A Staten Island mom is suing five baby-food brands after a recent congressional report found toxic levels of heavy metals in some of their products, new court papers show.
Michelle Walls says she bought baby food from Beech-Nut Nutrition company, The Hain Celestial Group Inc, Happy Family Organics, Gerber and Plum PBC between July 2020 and February 2021 — feeding the “tainted” food to her 1-year-old son for six months, according to a Brooklyn federal lawsuit filed Wednesday.
Then the mom saw the media coverage Feb. 6 about the congressional report, which revealed that there were “significant levels” of heavy metals including arsenic, lead, cadmium and mercury in many baby-food brands.
Even low levels of these metals can cause “irreversible damage to brain development,” said the Subcommittee on Economic and Consumer Policy.
“Shocked by what she read, she immediately stopped feeding [her son] the tainted Baby Food Products and returned the remaining products she still had,” the court documents say of Walls.
The mom is now planning to have a doctor check her son’s blood levels for heavy metals and “is also arranging” for her son to receive special-education services to help with any developmental delays “that may arise as a result of his consumption of elevated levels of toxic heavy metals in the tainted baby food products,” the court papers say.
Walls “is a dedicated and loving mother who places a premium on ensuring her son is healthy, and consumes food that will keep him healthy, growing and developing,” the documents say.
She relied on these five brands’ “representations and reputations” and considered their baby food and “especially their organic baby food, to be the ‘gold standard,’ ” the suit says.
Walls filed her lawsuit as a potential class-action case since many other people may have also fed their infants tainted food, the suit explains.
There have already been other US lawsuits filed based on the congressional report.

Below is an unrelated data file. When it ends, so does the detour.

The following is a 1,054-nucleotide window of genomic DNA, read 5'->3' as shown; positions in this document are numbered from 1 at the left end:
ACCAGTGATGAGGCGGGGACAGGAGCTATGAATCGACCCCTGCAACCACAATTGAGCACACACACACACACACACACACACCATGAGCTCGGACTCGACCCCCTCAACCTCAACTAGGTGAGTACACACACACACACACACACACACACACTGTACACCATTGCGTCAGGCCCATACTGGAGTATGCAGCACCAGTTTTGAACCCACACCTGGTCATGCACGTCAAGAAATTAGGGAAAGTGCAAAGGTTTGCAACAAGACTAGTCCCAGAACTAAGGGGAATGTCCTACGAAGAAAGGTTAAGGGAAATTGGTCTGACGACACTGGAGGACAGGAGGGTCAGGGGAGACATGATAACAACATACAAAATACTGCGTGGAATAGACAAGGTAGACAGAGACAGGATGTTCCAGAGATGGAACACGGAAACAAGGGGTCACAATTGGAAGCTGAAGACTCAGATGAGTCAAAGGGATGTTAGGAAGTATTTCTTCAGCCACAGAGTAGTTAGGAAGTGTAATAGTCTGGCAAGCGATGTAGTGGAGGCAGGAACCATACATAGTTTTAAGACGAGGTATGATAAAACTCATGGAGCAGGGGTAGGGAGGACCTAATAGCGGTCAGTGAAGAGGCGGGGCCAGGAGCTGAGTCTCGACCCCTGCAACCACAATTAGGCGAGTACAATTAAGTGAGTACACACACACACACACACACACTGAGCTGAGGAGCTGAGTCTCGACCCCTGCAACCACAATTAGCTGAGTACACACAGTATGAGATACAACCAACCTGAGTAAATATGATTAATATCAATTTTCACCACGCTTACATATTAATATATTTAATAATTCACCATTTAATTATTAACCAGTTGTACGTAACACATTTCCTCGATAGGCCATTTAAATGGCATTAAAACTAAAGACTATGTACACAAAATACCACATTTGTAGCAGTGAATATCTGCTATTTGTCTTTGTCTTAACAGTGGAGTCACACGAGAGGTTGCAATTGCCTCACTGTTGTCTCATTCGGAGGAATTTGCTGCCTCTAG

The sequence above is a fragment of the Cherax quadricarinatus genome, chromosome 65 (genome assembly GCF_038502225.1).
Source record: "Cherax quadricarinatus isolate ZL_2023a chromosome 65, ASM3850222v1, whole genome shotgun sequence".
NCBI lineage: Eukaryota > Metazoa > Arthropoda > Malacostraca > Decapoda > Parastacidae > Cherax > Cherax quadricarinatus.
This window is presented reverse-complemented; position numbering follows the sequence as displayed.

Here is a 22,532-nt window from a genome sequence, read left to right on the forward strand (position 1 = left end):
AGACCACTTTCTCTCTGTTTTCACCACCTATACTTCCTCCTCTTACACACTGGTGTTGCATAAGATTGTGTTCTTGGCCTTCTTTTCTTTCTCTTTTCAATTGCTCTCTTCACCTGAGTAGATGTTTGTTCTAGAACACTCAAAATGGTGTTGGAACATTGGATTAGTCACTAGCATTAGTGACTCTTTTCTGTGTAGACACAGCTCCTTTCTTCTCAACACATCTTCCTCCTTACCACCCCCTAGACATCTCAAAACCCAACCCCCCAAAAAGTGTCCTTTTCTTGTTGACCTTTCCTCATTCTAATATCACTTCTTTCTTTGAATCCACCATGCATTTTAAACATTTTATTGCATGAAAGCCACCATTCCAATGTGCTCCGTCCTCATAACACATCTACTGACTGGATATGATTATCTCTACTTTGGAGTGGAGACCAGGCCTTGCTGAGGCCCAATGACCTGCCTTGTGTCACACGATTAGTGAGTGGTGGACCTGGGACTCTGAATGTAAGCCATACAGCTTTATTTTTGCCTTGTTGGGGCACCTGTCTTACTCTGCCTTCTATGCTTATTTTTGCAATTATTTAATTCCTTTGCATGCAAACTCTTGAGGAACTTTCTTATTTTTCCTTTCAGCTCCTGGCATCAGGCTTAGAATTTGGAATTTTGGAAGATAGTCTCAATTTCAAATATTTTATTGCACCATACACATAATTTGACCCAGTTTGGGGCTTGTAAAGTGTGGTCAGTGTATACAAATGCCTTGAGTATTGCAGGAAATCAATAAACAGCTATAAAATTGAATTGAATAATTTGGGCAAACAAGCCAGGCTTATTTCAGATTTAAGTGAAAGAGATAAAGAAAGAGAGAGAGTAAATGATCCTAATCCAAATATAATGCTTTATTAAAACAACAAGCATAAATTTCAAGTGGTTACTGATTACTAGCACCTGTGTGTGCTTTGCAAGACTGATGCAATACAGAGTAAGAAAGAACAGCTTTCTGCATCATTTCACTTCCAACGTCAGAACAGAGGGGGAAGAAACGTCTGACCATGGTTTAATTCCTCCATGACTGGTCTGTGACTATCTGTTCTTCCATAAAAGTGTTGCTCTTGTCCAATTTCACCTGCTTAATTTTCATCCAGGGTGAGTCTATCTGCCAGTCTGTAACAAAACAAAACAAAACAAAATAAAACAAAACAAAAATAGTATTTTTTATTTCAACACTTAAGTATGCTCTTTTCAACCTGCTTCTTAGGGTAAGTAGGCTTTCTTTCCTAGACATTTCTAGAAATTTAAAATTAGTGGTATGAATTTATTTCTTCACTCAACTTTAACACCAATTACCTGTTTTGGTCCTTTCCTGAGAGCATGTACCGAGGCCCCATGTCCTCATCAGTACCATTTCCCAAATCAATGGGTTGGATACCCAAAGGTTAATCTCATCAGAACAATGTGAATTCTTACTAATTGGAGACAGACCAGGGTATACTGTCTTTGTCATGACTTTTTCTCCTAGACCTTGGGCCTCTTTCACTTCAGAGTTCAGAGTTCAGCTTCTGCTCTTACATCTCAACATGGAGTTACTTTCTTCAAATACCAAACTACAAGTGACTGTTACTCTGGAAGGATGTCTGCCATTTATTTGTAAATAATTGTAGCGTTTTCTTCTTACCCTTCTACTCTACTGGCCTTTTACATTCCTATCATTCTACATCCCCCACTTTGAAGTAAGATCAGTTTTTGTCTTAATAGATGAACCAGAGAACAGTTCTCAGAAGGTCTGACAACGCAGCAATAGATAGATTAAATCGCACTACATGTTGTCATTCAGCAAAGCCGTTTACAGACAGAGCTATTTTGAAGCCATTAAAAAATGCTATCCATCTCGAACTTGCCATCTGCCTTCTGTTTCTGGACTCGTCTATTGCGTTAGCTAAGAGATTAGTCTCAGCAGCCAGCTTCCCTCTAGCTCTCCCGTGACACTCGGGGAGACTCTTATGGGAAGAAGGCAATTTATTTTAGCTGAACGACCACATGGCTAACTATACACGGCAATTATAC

Walls is suing for unspecified damages and seeking additional testing for toxic heavy metals in the products.
“For years, these baby-food companies have known that their products contained high levels of toxic heavy metals,” said plaintiff lawyer Christopher Leung of the law firm Pollock Cohen LLP. “That’s unacceptable, and we intend to hold these companies accountable.”
A rep for the Campbell Soup Company, which owns Plum, told The Post in an e-mailed statement Friday, “Campbell is confident in the safety and quality of our products.
“The company does not comment on pending litigation, but we do intend to defend this case vigorously.”
Beech-Nut only said its products are “safe and nutritious,” declining comment on Walls’ suit.
“We look forward to continuing to work with the FDA, in partnership with the Baby Food Council, on science-based standards that food suppliers can implement across our industry,” Beech-Nut’s statement continued, adding that it is reviewing the subcommittee report.
Robin Shallow, a rep for Hain, said she can’t comment on pending litigation.
But Shallow said the company has worked with the FDA and “consistently supported efforts to reduce naturally occurring heavy metals from our food supply and stands ready to assist the Subcomittee’s efforts toward that goal.”
The two other companies did not return requests for comment.